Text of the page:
• Tag Archives plesiosaur
  • Turns out that plesiosaurs gave birth to live young. It’s about damned time.

    _Polycotylus latippinus_ mother giving birth to young in a very cetacean-like fashion. Illustration by: S. Abramowicz

    Just announced today in Science, researchers at the Marshall University and the Los Angeles County Museum described the presence of fossil young inside the body of the plesiosaur: Polycotylus latippinus. The results of their find seem to confirm what has been suspected for quite some time now, that plesiosaurs were viviparous animals.

    O’Keefe, F.R., Chiappe, L.M. 2011. Viviparity and K-Selected Life History in a Mesozoic Marine Plesiosaur (Reptilia, Sauropterygia). Science. Vol.333(6044):870-873

    The evidence had been mounting for some time now. While plesiosaurs came in numerous shapes and sizes, most of those sizes were in the large to giant range measuring in at multiple tonnes (e.g. Liopleurodon and Kronosaurus). That is a lot of weight to attempt to drag up on a beach for egg laying. Further, though the rib cage is well braced ventrally, the limb girdles are not braced against the vertebral column. This would make it very hard for a large landlubbing plesiosaur to make any kind of headway as the limbs would have no leverage against the body for dragging itself on land.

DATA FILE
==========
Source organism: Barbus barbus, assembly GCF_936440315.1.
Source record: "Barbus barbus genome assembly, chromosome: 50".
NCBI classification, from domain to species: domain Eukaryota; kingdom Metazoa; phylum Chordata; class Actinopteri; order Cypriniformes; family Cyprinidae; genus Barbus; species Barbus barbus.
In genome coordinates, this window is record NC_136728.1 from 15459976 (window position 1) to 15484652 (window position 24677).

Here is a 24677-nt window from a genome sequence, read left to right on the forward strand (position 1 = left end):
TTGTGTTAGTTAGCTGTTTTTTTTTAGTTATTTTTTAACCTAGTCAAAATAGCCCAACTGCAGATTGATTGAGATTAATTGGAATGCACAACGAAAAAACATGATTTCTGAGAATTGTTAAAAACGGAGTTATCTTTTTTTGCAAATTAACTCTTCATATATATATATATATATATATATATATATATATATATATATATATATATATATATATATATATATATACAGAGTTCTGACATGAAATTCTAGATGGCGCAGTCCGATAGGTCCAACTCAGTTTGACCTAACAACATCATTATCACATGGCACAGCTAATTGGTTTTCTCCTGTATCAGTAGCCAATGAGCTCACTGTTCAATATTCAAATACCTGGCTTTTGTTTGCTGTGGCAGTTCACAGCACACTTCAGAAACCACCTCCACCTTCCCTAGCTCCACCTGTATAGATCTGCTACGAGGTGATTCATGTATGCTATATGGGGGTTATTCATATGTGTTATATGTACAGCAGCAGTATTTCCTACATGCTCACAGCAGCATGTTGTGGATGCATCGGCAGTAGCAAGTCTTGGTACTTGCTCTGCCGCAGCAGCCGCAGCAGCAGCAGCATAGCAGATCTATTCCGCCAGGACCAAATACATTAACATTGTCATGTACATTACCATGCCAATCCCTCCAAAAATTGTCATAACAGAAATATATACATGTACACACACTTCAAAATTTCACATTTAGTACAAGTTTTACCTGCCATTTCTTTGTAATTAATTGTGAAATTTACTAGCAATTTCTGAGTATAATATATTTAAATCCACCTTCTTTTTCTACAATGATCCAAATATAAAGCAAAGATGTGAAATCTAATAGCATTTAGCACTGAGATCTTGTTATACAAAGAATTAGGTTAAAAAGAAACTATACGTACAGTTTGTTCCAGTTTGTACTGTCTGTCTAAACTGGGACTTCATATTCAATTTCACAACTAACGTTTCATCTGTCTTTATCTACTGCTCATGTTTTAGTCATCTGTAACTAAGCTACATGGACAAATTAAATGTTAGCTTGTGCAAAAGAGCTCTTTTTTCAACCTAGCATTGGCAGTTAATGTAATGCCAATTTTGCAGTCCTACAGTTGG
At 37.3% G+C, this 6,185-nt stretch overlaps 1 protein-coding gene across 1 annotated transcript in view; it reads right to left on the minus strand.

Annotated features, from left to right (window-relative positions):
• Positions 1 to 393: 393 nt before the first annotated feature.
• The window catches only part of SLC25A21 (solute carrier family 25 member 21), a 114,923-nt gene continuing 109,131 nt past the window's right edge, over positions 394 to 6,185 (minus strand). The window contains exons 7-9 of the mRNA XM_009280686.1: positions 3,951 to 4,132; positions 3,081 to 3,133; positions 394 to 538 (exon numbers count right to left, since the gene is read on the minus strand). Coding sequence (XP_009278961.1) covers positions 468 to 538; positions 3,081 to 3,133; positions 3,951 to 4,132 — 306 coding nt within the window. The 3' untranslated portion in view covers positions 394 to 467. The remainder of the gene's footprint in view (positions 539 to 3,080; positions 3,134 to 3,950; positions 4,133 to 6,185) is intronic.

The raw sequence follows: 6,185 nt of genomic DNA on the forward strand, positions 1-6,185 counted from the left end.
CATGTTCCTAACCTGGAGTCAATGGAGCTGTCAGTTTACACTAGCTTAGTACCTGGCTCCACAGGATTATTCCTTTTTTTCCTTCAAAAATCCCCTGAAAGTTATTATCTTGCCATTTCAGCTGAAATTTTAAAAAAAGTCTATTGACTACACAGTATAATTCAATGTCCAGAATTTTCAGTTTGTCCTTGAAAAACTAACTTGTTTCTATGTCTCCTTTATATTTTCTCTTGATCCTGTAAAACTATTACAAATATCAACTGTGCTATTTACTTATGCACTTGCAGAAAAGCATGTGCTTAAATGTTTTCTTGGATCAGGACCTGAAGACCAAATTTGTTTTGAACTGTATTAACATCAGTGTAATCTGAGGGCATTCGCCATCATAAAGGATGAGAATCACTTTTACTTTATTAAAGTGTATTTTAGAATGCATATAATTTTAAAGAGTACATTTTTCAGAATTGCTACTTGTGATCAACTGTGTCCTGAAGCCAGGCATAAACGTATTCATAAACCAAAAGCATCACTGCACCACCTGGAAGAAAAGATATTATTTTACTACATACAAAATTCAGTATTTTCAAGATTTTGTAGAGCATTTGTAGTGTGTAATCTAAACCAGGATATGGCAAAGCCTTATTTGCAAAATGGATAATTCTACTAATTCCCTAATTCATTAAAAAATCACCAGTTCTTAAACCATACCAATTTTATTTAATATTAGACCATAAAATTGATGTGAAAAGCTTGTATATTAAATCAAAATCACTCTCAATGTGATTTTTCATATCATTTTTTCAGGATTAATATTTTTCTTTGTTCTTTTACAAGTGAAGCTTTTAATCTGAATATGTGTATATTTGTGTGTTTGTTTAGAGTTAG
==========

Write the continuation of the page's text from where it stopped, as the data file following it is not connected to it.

Lastly, and perhaps most importantly, we have known of at least one plesiosaur fossil that had embryos in it. This has been known for at least five years now (I learned of it four years ago, and it has been hinted at before [Smith 2008]). Sadly this specimen still remains unpublished. This new paper by O’Keefe and Chiappe goes on to mention the relatively large size of the young, estimated at 1.5 meters when born. This was much larger than the young of other large extinct and extant marine reptiles. The authors (cautiously) suggest that this might hint at a different life history for plesiosaurs vs. other marine reptiles. They posit that plesiosaurs might have nurtured a small amount of relatively large young, which in turn might have meant that they were more social than previously thought.

    Naturally this has resulted in the inevitable comparison to whales. While a “pod of plesiosaurs” does sound interesting, we have far too little evidence to say if such a thing ever happened (and the authors state this too). What we do know is that young plesiosaurs have been found in shallow marine settings. These have been posited to have been “nurseries” where young could stay out of sight from predators while reaching adult size (Martin et al. 2007). Whether, or not adults stayed around, or if they joined a “pod” later (if at all) is all unknown. Still, it is nice to see some validation to what seemed almost necessary for so long.

    Admittedly not everyone is convinced (a good thing to see in science). Dr. Ken Carpenter of the Utah State Museum offered Science magazine a dissenting view, suggesting that the position of the young could still indicate that these were juveniles that had been eaten. The O’Keefe and Chiappe considered this in the paper and pointed out that the skeletons lacked any signs of acid etching, as well as showed numerous skeletal bones that did not appear fully ossified. Further analysis could shed more light on this. Publishing on that other plesiosaur could really help things out too.